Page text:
Below that, architect Llyan Austria goes a step further by introducing a few drawing practices from the profession under the banner of his "top six architecture sketching techniques." Much of his guidance has to do with drawing something as simple — or as seemingly simple — as a line: he recommends beginning with the most general outlines of a space or building and filling in the details later, emphasizing the start and end of each line, and letting the lines that meet overlap. To get slightly more technical, he also introduces the methods of perspective, used to make architectural drawings look more realistically three-dimensional.




When you introduce perspective to your drawings, you have three types to choose from, one-point, two-point, and three-point. A drawing in one-point perspective, the simplest of the three, has only a single "vanishing point," the point at which all of its parallel lines seem to converge, and is most commonly used to render interiors (or to compose shots in Stanley Kubrick movies). In two-point perspective, two vanishing points make possible more angles of viewing, looking not just straight down a hall, for example, but at the corner of a building's exterior. With the third vanishing point incorporated into three-point perspective, you can draw from a high angle, the "bird's eye view," or a low angle, the "worm's eye view."

You can learn how to draw from all three types of perspective in "How to Draw in Perspective for Beginners," a video from Youtube channel Art of Wei. Below that comes the more specifically architecture-minded "How to Draw a House in Two Point Perspective" from Tom McPherson's Circle Line Art School. After a little practice, you'll soon be ready to enrich your architectural drawing skills, however rudimentary they may be, with advice both by and for architecture professionals. At his channel 30X40 Design Workshop, architect Eric Reinholdt has produced videos on all aspects of the practice, and below you'll find his video of "essential tips" on how to draw like an architect."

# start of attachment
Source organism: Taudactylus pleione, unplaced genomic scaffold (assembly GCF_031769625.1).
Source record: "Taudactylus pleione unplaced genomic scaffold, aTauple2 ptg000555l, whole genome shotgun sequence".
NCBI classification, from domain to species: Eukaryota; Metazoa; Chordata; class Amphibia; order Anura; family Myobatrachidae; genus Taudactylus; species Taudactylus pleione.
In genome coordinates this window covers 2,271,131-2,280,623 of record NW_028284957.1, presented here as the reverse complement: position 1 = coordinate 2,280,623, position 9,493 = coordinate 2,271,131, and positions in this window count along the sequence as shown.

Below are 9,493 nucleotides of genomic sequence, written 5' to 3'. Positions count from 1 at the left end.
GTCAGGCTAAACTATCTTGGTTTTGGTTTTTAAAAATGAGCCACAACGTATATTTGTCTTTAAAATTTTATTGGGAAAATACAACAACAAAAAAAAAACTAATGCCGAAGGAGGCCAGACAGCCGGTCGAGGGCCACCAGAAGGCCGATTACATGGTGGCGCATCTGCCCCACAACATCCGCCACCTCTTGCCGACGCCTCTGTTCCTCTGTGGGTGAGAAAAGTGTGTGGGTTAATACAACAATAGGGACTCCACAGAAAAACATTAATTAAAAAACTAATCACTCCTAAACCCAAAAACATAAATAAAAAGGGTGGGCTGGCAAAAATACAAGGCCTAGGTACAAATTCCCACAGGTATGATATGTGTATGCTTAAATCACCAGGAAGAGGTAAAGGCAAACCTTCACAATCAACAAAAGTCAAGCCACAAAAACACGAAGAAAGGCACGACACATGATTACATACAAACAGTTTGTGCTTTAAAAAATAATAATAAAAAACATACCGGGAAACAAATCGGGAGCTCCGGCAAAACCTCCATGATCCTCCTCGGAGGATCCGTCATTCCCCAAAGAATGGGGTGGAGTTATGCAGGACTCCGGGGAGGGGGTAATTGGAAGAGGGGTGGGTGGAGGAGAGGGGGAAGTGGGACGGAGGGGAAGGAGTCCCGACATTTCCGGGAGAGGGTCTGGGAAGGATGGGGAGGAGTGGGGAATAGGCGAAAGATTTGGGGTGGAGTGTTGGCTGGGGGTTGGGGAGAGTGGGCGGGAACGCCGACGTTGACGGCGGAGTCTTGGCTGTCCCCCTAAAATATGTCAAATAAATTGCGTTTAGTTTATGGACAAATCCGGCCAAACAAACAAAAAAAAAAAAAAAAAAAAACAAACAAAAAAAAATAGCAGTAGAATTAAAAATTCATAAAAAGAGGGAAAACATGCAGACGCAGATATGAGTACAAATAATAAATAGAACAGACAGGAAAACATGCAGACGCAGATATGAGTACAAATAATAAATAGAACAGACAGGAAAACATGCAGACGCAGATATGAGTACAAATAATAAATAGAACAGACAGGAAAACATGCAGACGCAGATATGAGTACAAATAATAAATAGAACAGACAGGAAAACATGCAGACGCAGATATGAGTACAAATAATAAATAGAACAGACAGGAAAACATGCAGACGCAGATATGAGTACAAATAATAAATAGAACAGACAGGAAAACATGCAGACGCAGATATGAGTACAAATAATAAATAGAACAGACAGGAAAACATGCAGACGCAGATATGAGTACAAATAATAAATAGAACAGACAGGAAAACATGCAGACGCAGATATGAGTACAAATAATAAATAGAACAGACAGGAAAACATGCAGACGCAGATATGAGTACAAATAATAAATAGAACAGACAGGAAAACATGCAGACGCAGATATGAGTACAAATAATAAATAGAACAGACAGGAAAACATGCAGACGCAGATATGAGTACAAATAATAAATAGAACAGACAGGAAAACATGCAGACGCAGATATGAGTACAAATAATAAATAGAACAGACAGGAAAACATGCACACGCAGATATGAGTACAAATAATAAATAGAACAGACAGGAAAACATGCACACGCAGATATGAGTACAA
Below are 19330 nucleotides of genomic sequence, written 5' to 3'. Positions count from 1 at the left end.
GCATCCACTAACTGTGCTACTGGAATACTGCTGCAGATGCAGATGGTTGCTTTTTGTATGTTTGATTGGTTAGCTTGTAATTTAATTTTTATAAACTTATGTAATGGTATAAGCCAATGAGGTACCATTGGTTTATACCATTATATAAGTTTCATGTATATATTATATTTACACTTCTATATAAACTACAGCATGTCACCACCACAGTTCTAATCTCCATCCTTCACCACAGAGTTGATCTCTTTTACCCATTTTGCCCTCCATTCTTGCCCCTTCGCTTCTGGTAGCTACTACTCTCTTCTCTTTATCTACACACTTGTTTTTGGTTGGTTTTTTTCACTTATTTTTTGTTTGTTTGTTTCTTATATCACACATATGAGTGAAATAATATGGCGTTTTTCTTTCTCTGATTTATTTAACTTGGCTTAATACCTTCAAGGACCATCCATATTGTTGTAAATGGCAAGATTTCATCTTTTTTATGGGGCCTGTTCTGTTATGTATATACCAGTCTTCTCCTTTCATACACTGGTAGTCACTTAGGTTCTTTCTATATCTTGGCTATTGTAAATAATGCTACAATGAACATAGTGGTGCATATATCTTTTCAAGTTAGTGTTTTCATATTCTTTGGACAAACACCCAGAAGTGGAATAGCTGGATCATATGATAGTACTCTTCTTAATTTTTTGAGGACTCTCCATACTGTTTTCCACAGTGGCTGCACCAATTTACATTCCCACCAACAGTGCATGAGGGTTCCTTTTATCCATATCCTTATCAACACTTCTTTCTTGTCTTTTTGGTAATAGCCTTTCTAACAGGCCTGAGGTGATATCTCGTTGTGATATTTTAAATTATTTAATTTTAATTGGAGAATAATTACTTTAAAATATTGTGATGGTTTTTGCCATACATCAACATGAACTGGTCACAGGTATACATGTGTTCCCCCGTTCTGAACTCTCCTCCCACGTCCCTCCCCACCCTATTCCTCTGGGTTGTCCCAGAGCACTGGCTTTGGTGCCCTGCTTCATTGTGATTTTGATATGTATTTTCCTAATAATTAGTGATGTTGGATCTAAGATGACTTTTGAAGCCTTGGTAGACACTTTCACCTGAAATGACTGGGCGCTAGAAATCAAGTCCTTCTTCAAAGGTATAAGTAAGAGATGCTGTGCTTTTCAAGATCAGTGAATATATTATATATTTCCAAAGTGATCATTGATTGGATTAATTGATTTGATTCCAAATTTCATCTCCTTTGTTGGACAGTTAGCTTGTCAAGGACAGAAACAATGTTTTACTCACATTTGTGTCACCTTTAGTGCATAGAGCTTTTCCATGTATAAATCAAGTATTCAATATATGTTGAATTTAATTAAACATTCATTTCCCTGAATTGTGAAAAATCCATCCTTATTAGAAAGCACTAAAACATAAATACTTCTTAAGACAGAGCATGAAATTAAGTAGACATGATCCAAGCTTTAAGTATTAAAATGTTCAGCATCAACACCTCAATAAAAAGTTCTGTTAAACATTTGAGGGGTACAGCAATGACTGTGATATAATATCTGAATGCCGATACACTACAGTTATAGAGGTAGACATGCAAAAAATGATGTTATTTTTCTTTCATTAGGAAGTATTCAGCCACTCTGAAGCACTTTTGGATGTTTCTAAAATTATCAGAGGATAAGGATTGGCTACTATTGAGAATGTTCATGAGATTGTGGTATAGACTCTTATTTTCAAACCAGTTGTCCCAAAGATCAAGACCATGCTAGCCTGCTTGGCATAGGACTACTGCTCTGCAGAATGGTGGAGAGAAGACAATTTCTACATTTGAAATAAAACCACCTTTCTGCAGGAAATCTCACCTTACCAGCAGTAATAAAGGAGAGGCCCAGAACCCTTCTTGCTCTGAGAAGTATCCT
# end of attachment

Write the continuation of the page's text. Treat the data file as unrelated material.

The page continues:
In this video and another on architectural sketching, Reinholdt offers such practical advice as pulling your pen or pencil instead of pushing it, moving your arm rather than just pivoting at the wrist, and making "single, continuous, confident strokes." He also goes over the importance of line weight — that is, the relative darkness and thickness of lines — and how it can help viewers to feel what in a drawing is supposed to be where. But we can't benefit from any of this if we don't also do as he says and make drawing a habit, switching up our location and materials as necessary to keep our minds engaged. That goes whether we have a professional or educational interest in architecture or whether we just want to learn to see the ever-shifting mixture of manmade and natural forms that surrounds us in all its richness.

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Based in Seoul, Colin Marshall writes and broadcasts on cities, language, and culture. His projects include the book The Stateless City: a Walk through 21st-Century Los Angeles and the video series The City in Cinema. Follow him on Twitter at @colinmarshall or on Facebook.